Tashard Choice defends autograph
IRVING, Texas -- Days after his highly publicized postgame autograph request for Eagles quarterback Michael Vick, Dallas Cowboys running back Tashard Choice defiantly challenged anybody who questioned his competitiveness.
"Am I more competitive if I would have tried to fight him after the game?" Choice said. "What would you say then? If we would have won the game? Sixty minutes is from the beginning to the end. That's all you play in a football game. When a game's over, it's over.
Am I more competitive if I would have tried to fight him after the game? What would you say then? If we would have won the game? Sixty minutes is from the beginning to the end. That's all you play in a football game. When a game's over, it's over.” -- Cowboys' Tashard Choice on getting an
autograph from Michael Vick after Sunday's game
"There's no fan, there's no coach, there's no person in media who cares more about a game, winning or losing, that I'm playing in. I play -- you see what I'm saying? -- and I give everything I've got for 60 minutes. That's it. If you've got something to say, cool. Be in the NFL. Play. That's cool. You've got your opinion, and I've got mine."
Choice asked Vick to sign his glove on the field moments after the Eagles' 30-27 win Sunday night at Cowboys Stadium. Choice intends to give the glove to his 2-year-old nephew as a Christmas present.
NBC's cameras caught the exchange, setting off a firestorm of criticism and debate. Choice apologized Monday morning on Twitter, but he said Wednesday he just wishes he would have handled the request differently, such as by asking a locker room attendant to get the autograph for him.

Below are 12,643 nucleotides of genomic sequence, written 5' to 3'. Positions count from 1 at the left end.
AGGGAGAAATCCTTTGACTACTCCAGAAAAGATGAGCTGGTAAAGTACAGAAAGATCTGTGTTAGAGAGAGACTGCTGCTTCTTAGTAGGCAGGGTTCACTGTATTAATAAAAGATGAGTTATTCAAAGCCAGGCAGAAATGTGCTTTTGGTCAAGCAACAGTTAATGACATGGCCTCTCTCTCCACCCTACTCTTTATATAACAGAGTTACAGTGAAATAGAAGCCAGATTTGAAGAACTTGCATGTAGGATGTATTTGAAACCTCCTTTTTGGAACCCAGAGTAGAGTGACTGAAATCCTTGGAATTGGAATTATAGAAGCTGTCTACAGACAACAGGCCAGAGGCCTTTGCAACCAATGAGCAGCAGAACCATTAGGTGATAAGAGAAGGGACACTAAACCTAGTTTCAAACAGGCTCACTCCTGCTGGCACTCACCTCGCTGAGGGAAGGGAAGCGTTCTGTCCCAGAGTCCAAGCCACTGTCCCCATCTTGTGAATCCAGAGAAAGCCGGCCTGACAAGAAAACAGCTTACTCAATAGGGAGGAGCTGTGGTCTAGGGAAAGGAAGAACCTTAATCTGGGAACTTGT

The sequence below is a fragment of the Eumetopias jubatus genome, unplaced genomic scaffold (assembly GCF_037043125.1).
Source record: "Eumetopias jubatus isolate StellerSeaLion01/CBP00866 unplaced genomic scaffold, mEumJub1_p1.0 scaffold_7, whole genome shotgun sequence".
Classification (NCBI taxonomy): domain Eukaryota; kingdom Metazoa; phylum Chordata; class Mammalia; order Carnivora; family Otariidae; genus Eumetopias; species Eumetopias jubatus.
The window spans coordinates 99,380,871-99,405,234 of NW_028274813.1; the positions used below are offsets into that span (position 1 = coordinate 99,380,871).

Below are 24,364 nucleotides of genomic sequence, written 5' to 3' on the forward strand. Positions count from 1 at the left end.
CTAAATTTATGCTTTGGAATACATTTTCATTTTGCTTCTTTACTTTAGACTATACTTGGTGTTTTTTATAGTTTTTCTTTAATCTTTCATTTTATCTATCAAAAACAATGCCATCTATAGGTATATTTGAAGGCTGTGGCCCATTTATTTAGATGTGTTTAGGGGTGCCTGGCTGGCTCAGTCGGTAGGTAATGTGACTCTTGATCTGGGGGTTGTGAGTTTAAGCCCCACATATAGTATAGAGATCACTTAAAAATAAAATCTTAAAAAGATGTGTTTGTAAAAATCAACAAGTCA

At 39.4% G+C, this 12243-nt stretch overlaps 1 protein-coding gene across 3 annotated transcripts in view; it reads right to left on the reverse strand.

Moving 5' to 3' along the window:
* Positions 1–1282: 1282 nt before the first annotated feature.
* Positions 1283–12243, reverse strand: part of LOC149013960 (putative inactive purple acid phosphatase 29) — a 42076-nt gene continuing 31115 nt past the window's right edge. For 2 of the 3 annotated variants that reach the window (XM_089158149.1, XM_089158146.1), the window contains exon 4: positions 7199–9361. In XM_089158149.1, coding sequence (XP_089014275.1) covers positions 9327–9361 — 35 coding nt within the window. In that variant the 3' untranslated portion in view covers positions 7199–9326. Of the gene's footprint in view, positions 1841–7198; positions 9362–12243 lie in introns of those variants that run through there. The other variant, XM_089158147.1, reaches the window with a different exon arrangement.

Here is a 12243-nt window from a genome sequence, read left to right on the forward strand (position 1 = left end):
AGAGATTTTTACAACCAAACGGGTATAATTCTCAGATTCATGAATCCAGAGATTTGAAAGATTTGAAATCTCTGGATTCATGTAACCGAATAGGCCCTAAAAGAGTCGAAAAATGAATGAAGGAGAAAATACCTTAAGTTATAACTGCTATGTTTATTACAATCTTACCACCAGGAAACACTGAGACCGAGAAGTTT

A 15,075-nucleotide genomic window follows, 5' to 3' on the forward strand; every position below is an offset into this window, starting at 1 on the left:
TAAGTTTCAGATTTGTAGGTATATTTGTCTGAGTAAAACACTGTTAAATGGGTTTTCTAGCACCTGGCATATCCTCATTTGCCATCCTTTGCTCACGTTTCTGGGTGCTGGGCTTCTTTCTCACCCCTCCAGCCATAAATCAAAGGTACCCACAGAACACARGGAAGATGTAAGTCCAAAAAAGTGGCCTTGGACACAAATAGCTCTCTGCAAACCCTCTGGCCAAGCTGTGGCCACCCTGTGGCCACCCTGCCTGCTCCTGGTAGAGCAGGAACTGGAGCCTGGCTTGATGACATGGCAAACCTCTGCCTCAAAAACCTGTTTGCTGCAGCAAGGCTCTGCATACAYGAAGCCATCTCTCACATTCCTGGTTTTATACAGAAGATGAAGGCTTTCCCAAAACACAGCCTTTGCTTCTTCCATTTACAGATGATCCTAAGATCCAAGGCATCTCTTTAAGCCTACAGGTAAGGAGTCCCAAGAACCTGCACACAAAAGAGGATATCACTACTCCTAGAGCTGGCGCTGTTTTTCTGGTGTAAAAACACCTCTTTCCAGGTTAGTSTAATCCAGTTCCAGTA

"The reason for the apology was really not for getting the actual autograph," Choice said. "It was just for the simple fact that I didn't want anybody -- my teammates especially -- to feel disrespected. They didn't. They understood. That was my main thing. You feel me?
"Should it have been a different time? Yeah."
Interim coach Jason Garrett defended Choice on Monday, praising the third-year running back's competitiveness and commitment to football. Garrett said then he would discuss the incident with Choice, and Choice said his coach understood his perspective after a brief conversation.
Several of Choice's teammates have also defended him. Veteran quarterback Jon Kitna shared with Choice that he asked legendary quarterback John Elway to autograph a ball after a Seahawks-Broncos game early in Kitna's career.
"It didn't have anything to do with football," said Kitna, who still has the Elway-signed ball. "It doesn't matter if he did it on the field or not. Who cares? He wanted to get an autograph for his [nephew]. Boom, he got an autograph and move on.
"A lot of people have their opinion outside this locker room. Nobody [on the team] questions his intensity and the way he plays and commitment to this football team and acceptance of his role. Those are the things that we care about. If he wants to get an autograph, so be it."
Choice said he regretted that there was negative attention brought to the Cowboys because of his autograph request. However, he said he wasn't surprised that the story set off a media firestorm.
"They try to find something," Choice said. "People got to make their lives somehow. I don't get mad at you for doing that. The only thing it did was mess up my doggone surprise for my little nephew for Christmas."